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Toronto Raptors guard Fred VanVleet, left, and guard Kyle Lowry celebrate during the 2019 Toronto Raptors Championship parade on June 17, 2019.Frank Gunn/The Canadian Press

Fred VanVleet has never put much stock in the opinions of media pundits. Not when his Raptors were struggling against the Philadelphia 76ers in the second round of the NBA playoffs, not when Toronto won the title and not when superstar Kawhi Leonard left the team for the Los Angeles Clippers.

The point guard definitely isn’t going to start listening to basketball commentators now as they dismiss the Raptors’ chances of repeating as NBA champions.

“Typical. Typical media stuff. We’ve dealt with it before,” VanVleet said on Wednesday. “I don’t think any of us felt like we were darlings of the world just because we won a championship.

“Everybody’s seen both sides of it. You win a championship, everybody praises you and pats you on the back, and then Kawhi leaves and it’s right back to ground zero where we were before, so we’ll just stay even-keeled, stay hungry and get back to work.”

VanVleet attended the Raptors Basketball Academy on Wednesday, a week-long camp the NBA franchise organizes for hundreds of children every summer to help develop basketball skills. VanVleet played against the children for an hour with former Raptors centre Matt Bonner before speaking to reporters for the first time since Toronto beat the Golden State Warriors in Game 6 of the NBA Finals on June 13 for the team’s first title.

Still sporting a scar under his eye from several elbows to the face during the hard-fought series against the Warriors, VanVleet said the Raptors were ready to start the new season. His teeth – which had been severely damaged after a foul from Golden State guard Shaun Livingston – have since been repaired.

“We’re hungry. We’re hungry again,” VanVleet said on the basketball court at Humber College’s north campus. “Obviously, it was a great run, we had a good time. We won a ring. But your career doesn’t stop because you win a championship. We’re all hungry and thirsty to get back to the Finals.”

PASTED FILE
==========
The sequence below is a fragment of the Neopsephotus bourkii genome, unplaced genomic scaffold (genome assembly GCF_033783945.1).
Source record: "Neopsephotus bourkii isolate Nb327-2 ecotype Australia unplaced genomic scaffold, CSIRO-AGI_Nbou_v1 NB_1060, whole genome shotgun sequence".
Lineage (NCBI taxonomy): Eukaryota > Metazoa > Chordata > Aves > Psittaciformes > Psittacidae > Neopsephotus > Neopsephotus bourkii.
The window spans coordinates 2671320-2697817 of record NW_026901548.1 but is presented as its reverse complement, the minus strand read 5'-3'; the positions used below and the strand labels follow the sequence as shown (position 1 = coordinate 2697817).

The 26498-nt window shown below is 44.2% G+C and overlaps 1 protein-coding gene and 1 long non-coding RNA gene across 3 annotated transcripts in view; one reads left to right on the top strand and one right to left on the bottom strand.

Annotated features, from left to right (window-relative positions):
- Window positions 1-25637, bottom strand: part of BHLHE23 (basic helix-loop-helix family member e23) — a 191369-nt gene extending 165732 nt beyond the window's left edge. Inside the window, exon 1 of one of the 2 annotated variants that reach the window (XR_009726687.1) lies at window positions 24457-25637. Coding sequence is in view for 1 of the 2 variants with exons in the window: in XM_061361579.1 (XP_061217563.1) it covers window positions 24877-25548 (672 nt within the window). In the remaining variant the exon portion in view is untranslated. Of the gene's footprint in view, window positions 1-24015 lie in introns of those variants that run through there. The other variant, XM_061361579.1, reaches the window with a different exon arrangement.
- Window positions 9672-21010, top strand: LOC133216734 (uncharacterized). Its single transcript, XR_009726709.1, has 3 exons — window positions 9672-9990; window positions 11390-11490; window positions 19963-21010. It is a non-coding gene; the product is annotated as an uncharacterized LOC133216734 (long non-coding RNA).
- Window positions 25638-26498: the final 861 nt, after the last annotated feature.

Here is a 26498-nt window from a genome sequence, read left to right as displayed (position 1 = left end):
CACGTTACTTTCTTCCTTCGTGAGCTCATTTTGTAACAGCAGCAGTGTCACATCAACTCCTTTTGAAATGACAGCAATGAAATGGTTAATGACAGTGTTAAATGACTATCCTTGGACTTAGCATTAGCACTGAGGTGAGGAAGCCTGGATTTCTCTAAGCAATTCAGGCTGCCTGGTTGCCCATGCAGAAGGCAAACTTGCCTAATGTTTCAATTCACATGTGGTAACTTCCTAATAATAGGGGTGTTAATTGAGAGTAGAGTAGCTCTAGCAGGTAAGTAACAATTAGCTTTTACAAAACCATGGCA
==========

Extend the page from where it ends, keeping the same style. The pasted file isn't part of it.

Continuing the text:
Although Leonard broke the hearts of many fans when it was announced on July 10 that he was leaving for his hometown Clippers after only one season in Toronto, VanVleet said there were no hard feelings among his Raptors teammates.

“You respect the guy and what he wants to do,” VanVleet said. “Would we have liked for him to come back? Of course, he’s one of the best players in the game, but we don’t think about it like that.

“Fans and people from the outside put a lot of stock into the players as these superhumans – he’s an unbelievable basketball player, don’t get me wrong – for us, in the locker room, we’re all equals. We respect him as a brother, as a friend, he moves on and we’ve got to do the same.”

Bonner, who played for the Raptors from 2004-06 and then won NBA titles with the San Antonio Spurs in 2007 and 2014, sees himself as proof that a championship can inspire young people to start playing a sport.

“I grew up about an hour north of Boston and I remember in 1986 when they won the championship, that’s one of my earliest basketball memories,” Bonner said. “My dad went to the championship parade, it was on TV, and he brought me a hat back.

“I remember being like, ‘I want to make it to the NBA, I want to be in a championship parade.’ It really got me interested in the game. You’re going to see a similar effect here in Toronto.”

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